Related Articles

          As for now, “our November elections come at one of the slowest time of the year for sales, so I doubt we will see much disruption to the normal seasonal pattern” of home buying and selling, says realtor.com’s chief economist, Jonathan Smoke. “However, one short-term risk could be if the [election] has a big impact to financial markets that lasts more than a few days.

          “About half of voters got what they wanted,” he adds. “If this does impact purchases, it is more likely to be in blue states and not the red heartland.”

          Could Trump make the housing market ‘great again’ for buyers?

          A Trump presidency could be a boon for home buyers struggling to save up for a hefty down payment.

          That’s because he has promised to cut taxes and shrink the number of tax brackets from seven to three. This could, in theory, leave buyers with more money to spend on the homes of their dreams.

          And it could give the luxury market, which has been slowing down as of late, a boost, says James Harris, one of the star real estate agents on “Million Dollar Listing Los Angeles.”

          “For the high-end, luxury market, it may turn into something very positive,” he says.

          But real estate analysts were quick to point out that some of the reforms laid out in the Republican platform could potentially force buyers to plunk down larger down payments or pay higher interest rates. That could be problematic for those without a few extra million dollars in their bank accounts.

          “The heart of Republican support—blue-collar, middle-aged workers—are the people who will [be affected] the most,” says Bob Edelstein, co-chair of the Fisher Center for Real Estate and Urban Economics at the University of California, Berkeley. “It may be harder to get mortgages, and those that will be available will be less advantageous.”

          Adios, Fannie Mae and Freddie Mac?

          It appears that the Republican Party, now led by Trump, wants to do away with—or substantially shrink—both Fannie Mae and Freddie Mac, although the language in the platform was a bit vague. It referred to the business models of the pair as “corrupt” and allowing “shareholders and executives [to] reap huge profits while the taxpayers cover all losses.”

          Trump hasn’t yet provided a replacement plan for the current system, which relies heavily on both Fannie and Freddie.

          The Republicans will also stop the FHA from providing taxpayer-guaranteed mortgages to wealthy home buyers. The FHA typically insures loans for low-income, first-time, and other buyers who don’t have enough for a 20% down payment.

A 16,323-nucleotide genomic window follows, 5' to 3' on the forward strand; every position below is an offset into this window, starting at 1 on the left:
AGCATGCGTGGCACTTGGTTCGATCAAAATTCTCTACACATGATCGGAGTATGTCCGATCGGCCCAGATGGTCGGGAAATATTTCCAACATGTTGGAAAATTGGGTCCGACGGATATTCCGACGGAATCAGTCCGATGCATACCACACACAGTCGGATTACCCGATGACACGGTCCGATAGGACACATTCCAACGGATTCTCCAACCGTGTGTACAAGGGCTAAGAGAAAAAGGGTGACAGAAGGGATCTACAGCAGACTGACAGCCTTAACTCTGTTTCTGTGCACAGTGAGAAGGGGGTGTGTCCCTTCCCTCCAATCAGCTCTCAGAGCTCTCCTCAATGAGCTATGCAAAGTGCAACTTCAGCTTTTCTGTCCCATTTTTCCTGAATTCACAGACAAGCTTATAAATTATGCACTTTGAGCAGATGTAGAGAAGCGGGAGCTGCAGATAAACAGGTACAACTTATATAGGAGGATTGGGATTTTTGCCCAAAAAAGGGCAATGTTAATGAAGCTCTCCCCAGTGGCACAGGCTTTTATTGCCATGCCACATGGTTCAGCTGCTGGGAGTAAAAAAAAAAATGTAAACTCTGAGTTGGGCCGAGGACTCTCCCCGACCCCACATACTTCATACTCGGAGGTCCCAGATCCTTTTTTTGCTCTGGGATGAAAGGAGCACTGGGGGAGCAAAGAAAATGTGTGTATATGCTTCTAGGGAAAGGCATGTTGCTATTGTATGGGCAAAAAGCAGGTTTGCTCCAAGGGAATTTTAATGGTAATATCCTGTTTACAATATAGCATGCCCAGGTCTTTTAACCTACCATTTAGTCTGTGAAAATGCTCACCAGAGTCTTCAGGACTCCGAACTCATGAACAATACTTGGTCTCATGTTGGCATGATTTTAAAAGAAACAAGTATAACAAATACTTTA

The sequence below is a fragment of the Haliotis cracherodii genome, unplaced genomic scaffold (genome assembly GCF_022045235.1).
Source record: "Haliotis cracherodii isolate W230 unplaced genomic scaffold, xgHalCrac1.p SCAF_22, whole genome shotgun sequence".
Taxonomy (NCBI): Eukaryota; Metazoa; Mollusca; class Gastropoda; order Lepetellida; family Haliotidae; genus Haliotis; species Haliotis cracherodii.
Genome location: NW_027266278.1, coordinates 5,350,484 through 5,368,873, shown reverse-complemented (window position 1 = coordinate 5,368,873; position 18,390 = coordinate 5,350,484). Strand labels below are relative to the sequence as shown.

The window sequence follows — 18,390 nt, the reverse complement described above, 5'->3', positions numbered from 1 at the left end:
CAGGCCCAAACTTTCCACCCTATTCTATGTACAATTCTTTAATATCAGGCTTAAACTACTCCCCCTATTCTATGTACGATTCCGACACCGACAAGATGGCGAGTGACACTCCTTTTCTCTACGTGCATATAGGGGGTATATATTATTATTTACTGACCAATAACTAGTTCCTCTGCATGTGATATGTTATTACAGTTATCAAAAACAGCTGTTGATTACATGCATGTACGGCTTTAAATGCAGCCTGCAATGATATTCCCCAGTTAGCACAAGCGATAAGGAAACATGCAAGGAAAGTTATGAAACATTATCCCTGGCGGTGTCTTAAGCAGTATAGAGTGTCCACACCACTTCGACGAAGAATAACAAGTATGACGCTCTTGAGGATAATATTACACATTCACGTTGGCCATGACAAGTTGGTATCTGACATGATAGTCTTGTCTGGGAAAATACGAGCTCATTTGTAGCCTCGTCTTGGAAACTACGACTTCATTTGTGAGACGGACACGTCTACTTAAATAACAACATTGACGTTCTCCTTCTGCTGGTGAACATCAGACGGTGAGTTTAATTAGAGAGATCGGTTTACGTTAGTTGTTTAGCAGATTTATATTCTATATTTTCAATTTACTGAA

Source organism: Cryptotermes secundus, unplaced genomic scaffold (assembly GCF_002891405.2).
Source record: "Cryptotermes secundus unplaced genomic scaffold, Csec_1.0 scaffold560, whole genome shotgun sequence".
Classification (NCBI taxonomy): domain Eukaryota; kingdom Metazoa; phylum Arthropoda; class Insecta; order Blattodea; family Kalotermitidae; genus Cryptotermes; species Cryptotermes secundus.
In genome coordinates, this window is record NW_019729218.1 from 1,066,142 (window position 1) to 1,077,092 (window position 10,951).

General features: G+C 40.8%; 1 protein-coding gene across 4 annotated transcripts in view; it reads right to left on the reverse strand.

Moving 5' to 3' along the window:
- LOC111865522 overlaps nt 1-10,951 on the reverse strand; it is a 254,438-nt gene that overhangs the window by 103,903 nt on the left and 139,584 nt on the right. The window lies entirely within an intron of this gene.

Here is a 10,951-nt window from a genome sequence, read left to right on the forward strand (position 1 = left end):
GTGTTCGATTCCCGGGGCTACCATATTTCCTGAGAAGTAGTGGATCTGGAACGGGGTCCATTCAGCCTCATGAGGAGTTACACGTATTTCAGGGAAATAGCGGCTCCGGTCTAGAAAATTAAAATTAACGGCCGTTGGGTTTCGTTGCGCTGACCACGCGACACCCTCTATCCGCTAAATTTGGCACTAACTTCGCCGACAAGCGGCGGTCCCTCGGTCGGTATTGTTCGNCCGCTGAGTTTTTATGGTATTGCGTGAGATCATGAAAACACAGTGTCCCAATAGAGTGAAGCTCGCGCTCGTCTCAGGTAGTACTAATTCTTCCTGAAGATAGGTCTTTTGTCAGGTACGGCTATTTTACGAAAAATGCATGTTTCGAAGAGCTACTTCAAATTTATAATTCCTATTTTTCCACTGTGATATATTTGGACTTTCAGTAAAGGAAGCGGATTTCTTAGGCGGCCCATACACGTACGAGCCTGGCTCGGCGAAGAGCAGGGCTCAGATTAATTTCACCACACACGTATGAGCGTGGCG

Hit the road, Dodd-Frank?

          The Republicans have also said they want to repeal—or at the very least, limit—the Dodd-Frank Wall Street Reform and Consumer Protection Act. The act provides more oversight of financial institutions in the wake of the housing bust that plunged the nation into a recession.

          Trump’s party also wants to get rid of the Consumer Financial Protection Bureau (or subject it to congressional appropriation). The bureau, created through Dodd-Frank, is charged with protecting consumers against predatory financial services companies, including those providing mortgages.

          Dodd-Frank and agencies such as the CFPB are key to ensuring financial markets are kept in check and act fairly, says Edelstein.

          However, Republicans allege that its “regulatory harassment of local and regional banks, the source of most home mortgages and small business loans, advantages big banks and makes it harder for Americans to buy a home” in the platform.

          Unfortunately, no one at realtor.com has a crystal ball to see into the future of residential real estate under America’s new commander in chief. But it doesn’t look like demand from aspiring home buyers will taper off any time soon.

          The election is “going to absolutely create a short-term uncertainty like Brexit,” says Harris. “But in the long run, I think everything will be fine.”

          Clare Trapasso is the senior news editor of realtor.com. She previously covered finance for a Financial Times publication and wrote for the New York Daily News. Clare also teaches journalism at a local college, loves food festivals and bike trips, and enjoys playing with her dog.. Follow @claretrap

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            Vermont's Fall Foliage